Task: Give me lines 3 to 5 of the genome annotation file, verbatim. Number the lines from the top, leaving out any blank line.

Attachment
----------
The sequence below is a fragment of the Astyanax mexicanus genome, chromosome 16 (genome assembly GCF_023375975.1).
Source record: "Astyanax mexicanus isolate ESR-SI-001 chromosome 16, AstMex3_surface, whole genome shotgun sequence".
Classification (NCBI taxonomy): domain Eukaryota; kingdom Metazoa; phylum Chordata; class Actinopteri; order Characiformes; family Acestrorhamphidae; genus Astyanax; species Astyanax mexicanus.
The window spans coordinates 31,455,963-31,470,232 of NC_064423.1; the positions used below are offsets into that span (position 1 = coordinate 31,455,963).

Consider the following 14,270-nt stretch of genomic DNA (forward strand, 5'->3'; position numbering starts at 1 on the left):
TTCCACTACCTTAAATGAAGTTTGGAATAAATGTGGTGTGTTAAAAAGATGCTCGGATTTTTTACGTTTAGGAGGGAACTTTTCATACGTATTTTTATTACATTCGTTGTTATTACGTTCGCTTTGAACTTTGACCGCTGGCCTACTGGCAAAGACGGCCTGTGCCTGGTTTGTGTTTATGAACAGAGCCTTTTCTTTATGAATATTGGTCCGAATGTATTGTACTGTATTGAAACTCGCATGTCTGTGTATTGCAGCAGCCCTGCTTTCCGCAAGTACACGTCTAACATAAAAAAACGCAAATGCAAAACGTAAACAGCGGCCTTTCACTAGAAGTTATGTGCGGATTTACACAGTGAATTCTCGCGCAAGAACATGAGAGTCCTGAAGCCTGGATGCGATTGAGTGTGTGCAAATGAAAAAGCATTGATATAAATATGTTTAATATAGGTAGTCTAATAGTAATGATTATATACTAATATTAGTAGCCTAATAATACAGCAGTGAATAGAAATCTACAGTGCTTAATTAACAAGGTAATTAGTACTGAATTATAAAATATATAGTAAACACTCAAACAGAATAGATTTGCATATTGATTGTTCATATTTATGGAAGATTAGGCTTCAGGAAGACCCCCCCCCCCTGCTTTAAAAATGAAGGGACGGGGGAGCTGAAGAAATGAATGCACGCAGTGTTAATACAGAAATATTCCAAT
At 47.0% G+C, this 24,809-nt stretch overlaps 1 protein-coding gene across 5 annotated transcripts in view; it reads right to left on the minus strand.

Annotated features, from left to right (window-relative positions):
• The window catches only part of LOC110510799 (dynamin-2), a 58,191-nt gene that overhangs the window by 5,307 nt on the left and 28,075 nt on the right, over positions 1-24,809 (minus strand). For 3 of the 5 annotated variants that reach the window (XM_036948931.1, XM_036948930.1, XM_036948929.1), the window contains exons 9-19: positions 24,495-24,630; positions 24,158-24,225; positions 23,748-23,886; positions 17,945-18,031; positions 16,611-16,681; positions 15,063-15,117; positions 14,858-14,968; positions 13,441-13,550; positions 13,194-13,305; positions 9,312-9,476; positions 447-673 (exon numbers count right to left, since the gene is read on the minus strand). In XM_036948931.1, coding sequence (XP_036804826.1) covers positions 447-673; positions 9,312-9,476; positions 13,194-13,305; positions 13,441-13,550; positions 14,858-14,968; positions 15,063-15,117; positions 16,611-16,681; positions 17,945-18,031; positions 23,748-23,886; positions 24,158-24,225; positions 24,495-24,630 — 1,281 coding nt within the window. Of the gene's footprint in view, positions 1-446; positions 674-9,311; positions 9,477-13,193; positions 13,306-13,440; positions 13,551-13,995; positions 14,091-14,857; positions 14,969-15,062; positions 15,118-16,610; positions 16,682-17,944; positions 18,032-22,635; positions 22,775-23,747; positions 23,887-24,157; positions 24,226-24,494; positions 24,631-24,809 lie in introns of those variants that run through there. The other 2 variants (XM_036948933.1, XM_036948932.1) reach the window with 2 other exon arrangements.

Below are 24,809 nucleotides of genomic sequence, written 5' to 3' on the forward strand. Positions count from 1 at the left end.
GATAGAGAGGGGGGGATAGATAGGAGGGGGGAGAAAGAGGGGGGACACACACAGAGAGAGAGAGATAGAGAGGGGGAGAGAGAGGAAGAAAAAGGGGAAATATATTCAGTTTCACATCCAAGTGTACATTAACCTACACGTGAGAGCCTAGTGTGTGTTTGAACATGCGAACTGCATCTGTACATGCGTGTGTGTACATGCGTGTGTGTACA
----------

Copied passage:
Classification (NCBI taxonomy): domain Eukaryota; kingdom Metazoa; phylum Chordata; class Actinopteri; order Characiformes; family Acestrorhamphidae; genus Astyanax; species Astyanax mexicanus.
The window spans coordinates 31,455,963-31,470,232 of NC_064423.1; the positions used below are offsets into that span (position 1 = coordinate 31,455,963).

Consider the following 14,270-nt stretch of genomic DNA (forward strand, 5'->3'; position numbering starts at 1 on the left):